As stated earlier, GDPR is effectively the first global privacy law. The Regulation explicitly states that it applies to the processing of personal data of EU data subjects “regardless of whether the processing takes place in the Union or not”.
It is important to note that this does not necessarily mean that processing of all EU personal data is automatically covered by the Regulation. The Regulation provides instances of where such processing would be covered.
The first instance is that the processing of covered personal data is performed by an organization established within the Union. This means that the organization’s operations are within the EU, thus any personal data processed will be covered by EU law.
The second instance is that the processing of covered personal data is performed by an organization located outside the Union, but where the processing relates to either:
“a) the offering of goods or services, irrespective of whether a payment of the data subject is required, to such data subjects in the Union; or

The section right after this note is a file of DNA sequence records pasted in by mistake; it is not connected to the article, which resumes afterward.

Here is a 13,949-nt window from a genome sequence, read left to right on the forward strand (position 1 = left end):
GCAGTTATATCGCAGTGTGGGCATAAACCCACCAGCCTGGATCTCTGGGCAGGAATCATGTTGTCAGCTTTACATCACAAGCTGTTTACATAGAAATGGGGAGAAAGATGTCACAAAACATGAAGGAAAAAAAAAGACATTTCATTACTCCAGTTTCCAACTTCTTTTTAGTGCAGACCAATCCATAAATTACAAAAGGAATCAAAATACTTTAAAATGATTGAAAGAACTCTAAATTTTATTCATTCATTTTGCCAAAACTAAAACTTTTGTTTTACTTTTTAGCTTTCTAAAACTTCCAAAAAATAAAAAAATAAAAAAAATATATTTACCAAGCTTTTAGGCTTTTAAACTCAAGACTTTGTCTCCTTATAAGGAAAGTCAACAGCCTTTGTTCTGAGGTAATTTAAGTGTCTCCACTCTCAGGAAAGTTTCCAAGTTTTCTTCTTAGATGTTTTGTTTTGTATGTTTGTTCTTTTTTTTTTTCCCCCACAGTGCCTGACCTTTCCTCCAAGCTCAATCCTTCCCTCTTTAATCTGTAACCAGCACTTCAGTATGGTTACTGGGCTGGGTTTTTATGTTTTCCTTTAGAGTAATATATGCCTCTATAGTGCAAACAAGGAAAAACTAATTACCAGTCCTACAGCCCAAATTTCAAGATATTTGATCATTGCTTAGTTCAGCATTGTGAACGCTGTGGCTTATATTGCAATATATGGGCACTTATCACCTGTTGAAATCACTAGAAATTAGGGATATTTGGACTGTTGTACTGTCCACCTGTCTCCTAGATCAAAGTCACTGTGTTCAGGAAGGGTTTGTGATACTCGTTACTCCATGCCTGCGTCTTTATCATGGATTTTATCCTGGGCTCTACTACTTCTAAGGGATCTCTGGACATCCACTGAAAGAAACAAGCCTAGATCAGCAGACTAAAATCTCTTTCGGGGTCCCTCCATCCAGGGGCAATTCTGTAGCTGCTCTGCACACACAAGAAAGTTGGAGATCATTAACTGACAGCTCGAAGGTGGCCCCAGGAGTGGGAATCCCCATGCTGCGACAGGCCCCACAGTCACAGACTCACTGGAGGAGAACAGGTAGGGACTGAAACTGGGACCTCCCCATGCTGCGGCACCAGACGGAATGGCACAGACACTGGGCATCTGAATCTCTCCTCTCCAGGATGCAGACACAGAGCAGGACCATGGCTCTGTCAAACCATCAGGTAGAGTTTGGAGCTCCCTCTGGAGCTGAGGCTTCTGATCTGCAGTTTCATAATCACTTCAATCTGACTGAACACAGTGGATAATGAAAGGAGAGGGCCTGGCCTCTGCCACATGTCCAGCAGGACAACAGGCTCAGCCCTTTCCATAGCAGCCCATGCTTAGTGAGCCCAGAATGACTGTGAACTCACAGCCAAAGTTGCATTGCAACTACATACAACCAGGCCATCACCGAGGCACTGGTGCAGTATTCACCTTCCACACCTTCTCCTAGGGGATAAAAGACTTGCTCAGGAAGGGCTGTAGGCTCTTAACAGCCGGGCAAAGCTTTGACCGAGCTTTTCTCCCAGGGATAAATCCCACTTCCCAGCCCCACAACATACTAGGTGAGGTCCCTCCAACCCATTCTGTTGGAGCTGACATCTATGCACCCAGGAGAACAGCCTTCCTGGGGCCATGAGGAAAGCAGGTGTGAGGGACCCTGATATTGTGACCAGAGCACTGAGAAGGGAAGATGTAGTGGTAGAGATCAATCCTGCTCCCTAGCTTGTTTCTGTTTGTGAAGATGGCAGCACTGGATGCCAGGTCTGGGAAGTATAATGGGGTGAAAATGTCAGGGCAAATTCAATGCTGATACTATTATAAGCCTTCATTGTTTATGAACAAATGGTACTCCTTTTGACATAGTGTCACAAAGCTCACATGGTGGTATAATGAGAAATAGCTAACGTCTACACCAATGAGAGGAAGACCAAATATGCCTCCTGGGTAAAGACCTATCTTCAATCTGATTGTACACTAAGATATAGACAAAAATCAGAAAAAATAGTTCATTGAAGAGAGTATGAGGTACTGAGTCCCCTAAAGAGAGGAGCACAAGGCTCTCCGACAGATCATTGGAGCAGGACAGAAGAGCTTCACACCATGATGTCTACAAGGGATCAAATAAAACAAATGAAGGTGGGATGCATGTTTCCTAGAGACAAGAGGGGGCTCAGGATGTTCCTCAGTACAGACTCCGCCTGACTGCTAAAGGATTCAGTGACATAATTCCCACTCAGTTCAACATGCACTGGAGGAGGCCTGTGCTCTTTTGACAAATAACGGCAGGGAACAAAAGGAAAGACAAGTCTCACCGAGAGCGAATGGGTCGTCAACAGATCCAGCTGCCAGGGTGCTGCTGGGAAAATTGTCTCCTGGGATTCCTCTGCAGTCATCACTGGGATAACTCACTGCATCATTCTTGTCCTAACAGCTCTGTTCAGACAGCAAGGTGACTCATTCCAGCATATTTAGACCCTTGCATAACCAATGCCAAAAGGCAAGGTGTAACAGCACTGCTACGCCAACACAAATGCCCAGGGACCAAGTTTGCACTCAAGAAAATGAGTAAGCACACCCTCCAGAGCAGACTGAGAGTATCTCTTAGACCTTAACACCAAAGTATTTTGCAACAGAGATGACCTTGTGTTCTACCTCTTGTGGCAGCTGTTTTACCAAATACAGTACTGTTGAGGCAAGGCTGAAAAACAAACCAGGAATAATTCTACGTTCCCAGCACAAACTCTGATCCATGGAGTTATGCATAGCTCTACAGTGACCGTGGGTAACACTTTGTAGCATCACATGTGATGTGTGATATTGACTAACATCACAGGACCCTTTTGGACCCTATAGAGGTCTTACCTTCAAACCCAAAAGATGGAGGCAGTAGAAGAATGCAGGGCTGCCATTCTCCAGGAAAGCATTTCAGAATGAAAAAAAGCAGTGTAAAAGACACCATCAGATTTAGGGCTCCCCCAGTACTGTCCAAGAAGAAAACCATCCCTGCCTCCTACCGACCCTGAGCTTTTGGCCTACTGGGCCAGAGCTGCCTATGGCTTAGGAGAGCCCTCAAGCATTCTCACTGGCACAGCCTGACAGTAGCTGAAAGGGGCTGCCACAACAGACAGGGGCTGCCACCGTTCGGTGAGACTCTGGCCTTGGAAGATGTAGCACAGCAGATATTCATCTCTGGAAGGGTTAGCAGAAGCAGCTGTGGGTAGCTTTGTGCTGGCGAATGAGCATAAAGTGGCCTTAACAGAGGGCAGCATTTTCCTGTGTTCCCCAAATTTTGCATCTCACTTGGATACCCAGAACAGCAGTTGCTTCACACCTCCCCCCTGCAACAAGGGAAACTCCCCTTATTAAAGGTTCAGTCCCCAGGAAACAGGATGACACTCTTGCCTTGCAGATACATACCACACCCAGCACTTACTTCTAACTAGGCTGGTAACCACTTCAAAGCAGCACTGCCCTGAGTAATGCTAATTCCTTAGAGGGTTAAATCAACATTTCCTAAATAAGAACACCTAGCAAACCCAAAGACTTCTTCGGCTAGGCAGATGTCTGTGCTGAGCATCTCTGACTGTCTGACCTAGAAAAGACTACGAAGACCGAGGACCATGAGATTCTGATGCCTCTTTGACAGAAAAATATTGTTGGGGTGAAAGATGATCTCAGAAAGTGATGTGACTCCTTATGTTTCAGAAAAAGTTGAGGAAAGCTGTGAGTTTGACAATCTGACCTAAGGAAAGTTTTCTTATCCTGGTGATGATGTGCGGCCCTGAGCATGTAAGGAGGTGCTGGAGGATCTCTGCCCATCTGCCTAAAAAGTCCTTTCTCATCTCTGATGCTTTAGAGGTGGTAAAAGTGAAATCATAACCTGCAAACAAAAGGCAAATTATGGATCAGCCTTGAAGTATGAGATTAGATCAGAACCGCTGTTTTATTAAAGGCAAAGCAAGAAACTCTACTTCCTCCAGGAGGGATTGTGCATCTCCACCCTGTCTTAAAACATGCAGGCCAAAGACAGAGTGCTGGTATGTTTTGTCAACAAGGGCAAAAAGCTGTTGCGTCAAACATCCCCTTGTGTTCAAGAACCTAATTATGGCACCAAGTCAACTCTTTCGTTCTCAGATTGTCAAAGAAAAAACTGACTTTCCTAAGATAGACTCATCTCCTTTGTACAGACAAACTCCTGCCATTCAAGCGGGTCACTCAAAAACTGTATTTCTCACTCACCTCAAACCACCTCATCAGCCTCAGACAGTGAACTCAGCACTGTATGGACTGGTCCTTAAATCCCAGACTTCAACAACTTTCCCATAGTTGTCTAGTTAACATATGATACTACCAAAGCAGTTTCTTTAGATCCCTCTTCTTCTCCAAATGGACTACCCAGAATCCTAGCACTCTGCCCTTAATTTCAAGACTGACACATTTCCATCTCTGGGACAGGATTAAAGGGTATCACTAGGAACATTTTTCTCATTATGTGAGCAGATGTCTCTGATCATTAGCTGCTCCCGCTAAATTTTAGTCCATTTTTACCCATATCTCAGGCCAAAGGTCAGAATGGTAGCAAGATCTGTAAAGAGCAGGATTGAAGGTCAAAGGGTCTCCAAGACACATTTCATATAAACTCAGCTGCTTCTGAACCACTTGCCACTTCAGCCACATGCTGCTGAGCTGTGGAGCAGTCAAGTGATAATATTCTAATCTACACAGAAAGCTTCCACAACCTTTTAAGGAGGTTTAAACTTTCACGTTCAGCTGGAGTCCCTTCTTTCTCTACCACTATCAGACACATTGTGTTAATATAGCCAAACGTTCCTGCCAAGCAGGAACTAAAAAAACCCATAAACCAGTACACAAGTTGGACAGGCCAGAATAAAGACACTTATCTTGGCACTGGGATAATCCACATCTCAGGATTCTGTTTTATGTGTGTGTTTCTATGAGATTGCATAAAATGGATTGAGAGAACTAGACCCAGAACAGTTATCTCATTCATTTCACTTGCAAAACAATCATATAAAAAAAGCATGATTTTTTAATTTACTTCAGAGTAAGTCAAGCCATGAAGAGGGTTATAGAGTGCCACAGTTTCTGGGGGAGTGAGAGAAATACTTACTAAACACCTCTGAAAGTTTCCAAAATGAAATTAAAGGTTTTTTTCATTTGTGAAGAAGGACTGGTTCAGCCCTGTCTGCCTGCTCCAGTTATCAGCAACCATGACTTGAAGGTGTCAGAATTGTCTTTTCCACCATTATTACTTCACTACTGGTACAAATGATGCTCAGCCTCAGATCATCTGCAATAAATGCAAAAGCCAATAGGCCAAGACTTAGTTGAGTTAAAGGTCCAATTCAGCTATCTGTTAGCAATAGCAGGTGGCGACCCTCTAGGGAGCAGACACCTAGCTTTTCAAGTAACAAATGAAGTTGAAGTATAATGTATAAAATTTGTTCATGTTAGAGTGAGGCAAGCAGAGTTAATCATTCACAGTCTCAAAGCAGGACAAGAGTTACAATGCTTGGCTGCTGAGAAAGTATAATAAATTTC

b) the monitoring of their behaviour as far as their behaviour takes place within the Union.”
In essence, the Regulation applies to both EU and non-EU organizations if they process covered personal data of EU citizens.
Controller vs. Processor
If your organization meets the criteria above, the Regulation views your organization as a ‘Controller’.
Controllers are organizations that interface with the data subjects, are responsible for (1) the collection of personal data from the data subjects, (2) establishing the purpose of the processing, and (3) ensuring the rights of data subjects are protected.
However, the Regulation identifies two types of covered organizations - controllers and processors. Here’s the other shoe drop: processors must be GDPR compliant also.
Processors are third parties used by controllers to perform a portion of the processing of covered personal data. Controllers are responsible for ensuring that processors provide assurance that the data subject’s rights and protections reside within their portion of the processing.
What this means is that even though an organization may not directly offer services to the EU, or meet the territorial scope requirements, they can still be required to become compliant as a processor. If your organization provides services to a data controller involving the processing of covered personal data, your organization is required to demonstrate compliance with GDPR in order for your data controllers to be able to effectively maintain their compliance.